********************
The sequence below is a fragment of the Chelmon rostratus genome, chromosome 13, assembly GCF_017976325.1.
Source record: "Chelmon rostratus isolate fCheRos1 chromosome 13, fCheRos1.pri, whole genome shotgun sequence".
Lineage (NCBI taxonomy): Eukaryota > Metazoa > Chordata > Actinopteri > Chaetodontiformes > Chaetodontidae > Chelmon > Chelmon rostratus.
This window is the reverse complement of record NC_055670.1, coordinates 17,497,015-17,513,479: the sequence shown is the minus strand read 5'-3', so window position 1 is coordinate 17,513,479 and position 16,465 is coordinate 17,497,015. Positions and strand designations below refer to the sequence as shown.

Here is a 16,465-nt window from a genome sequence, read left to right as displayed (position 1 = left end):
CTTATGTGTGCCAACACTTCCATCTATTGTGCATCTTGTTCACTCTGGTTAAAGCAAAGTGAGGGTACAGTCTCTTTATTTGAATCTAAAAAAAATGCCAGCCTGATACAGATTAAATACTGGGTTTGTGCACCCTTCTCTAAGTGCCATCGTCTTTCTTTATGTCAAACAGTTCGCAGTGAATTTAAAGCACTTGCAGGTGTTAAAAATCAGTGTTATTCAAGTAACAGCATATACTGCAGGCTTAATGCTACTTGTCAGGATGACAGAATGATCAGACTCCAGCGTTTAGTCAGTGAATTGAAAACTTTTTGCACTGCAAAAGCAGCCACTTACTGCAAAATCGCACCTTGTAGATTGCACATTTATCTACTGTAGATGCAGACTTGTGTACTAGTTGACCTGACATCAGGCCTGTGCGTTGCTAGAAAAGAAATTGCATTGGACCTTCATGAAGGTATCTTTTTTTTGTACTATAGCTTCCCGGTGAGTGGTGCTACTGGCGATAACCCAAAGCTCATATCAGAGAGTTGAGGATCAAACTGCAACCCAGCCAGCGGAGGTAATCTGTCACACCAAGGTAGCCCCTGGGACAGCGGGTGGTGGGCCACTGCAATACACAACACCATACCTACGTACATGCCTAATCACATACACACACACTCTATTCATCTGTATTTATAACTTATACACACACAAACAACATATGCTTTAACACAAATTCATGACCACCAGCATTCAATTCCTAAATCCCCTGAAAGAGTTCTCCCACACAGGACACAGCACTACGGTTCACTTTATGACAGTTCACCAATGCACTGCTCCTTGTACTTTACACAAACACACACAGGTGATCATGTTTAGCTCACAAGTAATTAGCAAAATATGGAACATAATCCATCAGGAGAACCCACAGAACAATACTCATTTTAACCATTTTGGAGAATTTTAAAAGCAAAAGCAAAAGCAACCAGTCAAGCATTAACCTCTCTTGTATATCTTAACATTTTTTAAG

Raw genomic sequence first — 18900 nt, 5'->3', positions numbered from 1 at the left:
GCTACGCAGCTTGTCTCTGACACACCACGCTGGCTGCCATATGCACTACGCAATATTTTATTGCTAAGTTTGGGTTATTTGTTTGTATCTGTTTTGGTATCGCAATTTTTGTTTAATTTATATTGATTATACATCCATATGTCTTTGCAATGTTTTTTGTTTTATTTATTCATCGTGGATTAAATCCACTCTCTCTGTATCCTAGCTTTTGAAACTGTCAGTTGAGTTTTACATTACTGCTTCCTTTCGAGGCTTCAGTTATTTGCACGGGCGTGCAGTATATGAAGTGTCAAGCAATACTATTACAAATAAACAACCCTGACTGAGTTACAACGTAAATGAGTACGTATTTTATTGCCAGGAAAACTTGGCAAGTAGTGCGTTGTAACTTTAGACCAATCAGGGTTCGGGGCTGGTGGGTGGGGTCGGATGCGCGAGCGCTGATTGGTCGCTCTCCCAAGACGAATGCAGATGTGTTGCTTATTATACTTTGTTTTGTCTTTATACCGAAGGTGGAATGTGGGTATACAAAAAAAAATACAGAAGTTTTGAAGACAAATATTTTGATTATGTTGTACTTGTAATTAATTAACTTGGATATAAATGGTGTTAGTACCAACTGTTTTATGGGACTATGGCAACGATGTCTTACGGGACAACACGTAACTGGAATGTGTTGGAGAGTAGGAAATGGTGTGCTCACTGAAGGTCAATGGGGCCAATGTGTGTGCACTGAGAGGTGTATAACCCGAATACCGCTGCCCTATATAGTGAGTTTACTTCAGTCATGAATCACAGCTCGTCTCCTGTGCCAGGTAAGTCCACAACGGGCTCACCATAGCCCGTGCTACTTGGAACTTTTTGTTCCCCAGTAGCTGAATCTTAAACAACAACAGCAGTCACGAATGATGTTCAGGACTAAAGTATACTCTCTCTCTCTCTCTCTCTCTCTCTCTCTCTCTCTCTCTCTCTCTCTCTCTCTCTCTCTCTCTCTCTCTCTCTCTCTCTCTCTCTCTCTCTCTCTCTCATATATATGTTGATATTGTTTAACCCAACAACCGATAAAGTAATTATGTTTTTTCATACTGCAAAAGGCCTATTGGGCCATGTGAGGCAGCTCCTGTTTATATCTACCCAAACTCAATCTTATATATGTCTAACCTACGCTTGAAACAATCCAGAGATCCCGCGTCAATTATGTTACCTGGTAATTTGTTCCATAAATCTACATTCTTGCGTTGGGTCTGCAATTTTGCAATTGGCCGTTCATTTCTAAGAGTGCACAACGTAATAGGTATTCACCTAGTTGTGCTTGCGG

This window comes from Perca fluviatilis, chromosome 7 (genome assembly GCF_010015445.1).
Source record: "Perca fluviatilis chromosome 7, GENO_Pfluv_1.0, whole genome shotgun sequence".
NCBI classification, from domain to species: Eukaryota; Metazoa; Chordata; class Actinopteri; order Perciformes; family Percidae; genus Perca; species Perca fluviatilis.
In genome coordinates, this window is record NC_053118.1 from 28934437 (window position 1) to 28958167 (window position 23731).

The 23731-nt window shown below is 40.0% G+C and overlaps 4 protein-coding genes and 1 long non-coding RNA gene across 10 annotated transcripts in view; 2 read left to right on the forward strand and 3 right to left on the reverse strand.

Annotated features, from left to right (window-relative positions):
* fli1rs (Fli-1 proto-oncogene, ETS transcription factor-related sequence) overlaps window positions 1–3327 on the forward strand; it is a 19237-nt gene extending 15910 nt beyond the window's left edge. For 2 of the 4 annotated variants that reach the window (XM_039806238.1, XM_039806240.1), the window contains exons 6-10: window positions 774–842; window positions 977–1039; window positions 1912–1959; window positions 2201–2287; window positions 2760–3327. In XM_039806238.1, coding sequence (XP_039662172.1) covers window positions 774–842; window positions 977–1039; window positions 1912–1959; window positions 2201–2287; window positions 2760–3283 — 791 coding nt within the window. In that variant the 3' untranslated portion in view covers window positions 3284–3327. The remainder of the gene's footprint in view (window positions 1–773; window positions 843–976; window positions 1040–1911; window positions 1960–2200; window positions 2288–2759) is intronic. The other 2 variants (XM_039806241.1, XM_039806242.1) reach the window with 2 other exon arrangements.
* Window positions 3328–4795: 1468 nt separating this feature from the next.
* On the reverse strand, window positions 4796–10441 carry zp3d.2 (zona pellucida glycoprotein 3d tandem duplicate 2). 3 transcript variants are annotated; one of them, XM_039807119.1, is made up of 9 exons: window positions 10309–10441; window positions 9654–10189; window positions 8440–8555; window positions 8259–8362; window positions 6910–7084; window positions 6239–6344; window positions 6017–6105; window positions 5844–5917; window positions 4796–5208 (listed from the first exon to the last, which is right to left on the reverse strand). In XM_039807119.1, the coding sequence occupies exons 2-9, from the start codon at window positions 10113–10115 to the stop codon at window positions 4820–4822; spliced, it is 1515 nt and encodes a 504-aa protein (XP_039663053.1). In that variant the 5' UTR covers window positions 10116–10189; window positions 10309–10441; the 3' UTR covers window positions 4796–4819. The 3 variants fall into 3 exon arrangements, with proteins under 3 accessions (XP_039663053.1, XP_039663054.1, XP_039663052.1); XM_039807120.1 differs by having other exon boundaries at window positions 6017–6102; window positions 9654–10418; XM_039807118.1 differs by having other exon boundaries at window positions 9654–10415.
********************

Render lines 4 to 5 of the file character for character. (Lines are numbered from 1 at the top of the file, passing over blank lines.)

This window is the reverse complement of record NC_055670.1, coordinates 17,497,015-17,513,479: the sequence shown is the minus strand read 5'-3', so window position 1 is coordinate 17,513,479 and position 16,465 is coordinate 17,497,015. Positions and strand designations below refer to the sequence as shown.

Here is a 16,465-nt window from a genome sequence, read left to right as displayed (position 1 = left end):